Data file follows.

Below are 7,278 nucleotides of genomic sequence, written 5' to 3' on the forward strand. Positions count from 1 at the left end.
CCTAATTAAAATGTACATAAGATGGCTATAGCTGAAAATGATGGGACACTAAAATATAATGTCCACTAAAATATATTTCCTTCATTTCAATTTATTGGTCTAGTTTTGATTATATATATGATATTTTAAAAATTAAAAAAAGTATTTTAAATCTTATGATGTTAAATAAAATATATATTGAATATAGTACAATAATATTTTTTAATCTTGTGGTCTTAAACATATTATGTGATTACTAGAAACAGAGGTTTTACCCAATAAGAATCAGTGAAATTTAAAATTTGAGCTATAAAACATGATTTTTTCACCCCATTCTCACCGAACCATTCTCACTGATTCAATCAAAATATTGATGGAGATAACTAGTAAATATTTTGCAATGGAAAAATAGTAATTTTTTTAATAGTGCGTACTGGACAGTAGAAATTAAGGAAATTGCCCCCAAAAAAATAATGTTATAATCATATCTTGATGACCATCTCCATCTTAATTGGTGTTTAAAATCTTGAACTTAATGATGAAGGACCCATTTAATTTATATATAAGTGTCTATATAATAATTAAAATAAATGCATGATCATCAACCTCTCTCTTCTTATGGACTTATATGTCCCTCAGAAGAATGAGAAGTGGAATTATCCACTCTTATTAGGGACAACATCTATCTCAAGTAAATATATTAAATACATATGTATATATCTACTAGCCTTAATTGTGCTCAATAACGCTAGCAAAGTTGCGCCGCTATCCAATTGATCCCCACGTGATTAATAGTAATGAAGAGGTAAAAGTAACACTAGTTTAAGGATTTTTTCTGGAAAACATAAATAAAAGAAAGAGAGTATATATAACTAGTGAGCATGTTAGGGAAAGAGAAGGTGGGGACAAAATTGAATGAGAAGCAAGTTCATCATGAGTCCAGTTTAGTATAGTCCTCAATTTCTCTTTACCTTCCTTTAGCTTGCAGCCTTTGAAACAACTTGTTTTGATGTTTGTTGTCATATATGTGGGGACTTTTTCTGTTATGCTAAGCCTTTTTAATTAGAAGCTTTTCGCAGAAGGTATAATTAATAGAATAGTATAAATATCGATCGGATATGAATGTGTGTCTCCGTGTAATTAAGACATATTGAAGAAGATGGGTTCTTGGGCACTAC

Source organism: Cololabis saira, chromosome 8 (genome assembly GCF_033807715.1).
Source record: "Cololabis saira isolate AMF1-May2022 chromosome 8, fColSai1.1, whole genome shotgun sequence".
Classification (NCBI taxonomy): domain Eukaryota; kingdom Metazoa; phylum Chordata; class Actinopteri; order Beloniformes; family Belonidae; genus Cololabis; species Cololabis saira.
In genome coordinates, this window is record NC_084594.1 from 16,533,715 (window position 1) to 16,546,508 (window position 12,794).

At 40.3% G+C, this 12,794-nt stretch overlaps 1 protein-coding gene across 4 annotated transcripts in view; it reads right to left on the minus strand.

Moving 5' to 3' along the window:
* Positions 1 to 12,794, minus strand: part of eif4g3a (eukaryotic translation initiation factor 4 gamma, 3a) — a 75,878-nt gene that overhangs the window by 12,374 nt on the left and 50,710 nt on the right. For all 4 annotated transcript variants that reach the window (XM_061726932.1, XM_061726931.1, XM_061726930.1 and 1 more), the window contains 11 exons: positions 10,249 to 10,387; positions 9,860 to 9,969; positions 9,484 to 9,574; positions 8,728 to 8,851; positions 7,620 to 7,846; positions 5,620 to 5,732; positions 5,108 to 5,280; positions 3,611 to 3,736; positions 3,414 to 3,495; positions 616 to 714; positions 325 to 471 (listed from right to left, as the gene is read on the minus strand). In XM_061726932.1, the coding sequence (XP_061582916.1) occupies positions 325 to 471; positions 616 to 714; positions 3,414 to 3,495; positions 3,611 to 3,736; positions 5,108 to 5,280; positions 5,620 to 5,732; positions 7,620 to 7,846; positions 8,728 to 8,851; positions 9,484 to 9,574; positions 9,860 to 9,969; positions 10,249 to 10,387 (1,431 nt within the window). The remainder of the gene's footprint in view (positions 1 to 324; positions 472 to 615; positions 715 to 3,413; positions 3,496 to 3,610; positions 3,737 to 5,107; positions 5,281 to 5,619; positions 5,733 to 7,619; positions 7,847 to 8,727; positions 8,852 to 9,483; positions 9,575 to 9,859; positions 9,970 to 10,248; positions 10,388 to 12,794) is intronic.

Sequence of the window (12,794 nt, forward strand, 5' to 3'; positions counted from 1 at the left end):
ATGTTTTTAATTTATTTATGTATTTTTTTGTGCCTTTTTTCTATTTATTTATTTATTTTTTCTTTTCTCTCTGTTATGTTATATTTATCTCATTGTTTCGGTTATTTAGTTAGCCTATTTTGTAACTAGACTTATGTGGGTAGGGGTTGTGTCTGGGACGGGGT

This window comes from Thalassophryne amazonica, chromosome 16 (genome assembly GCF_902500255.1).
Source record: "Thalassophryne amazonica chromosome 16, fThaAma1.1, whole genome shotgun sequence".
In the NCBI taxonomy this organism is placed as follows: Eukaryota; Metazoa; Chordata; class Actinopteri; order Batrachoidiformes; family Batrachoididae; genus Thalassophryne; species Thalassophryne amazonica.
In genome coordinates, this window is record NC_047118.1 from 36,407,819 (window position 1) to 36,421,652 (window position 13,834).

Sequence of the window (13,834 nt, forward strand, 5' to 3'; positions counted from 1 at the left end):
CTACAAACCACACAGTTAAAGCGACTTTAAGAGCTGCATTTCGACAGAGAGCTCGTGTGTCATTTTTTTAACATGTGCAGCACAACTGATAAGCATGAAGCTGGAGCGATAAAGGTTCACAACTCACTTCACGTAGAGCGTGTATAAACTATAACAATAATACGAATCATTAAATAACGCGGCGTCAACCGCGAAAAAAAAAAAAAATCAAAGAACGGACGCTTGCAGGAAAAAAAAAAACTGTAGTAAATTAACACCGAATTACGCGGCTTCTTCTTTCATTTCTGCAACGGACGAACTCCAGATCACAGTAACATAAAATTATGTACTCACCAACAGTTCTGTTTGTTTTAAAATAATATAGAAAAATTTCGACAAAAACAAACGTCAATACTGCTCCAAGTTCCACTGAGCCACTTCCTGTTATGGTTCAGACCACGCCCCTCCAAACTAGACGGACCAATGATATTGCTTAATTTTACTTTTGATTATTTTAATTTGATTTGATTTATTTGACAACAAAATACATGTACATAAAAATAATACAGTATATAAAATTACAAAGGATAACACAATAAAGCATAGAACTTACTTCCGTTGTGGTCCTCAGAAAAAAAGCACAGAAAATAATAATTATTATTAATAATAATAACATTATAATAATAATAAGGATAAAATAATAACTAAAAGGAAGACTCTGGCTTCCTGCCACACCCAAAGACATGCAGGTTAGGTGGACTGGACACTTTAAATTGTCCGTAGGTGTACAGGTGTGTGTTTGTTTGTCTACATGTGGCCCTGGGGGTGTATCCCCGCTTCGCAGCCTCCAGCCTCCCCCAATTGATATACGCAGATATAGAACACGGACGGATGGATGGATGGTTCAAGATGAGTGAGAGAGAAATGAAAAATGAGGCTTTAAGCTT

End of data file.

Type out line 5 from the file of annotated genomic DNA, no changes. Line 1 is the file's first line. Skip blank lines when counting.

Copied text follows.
Classification (NCBI taxonomy): domain Eukaryota; kingdom Metazoa; phylum Chordata; class Actinopteri; order Beloniformes; family Belonidae; genus Cololabis; species Cololabis saira.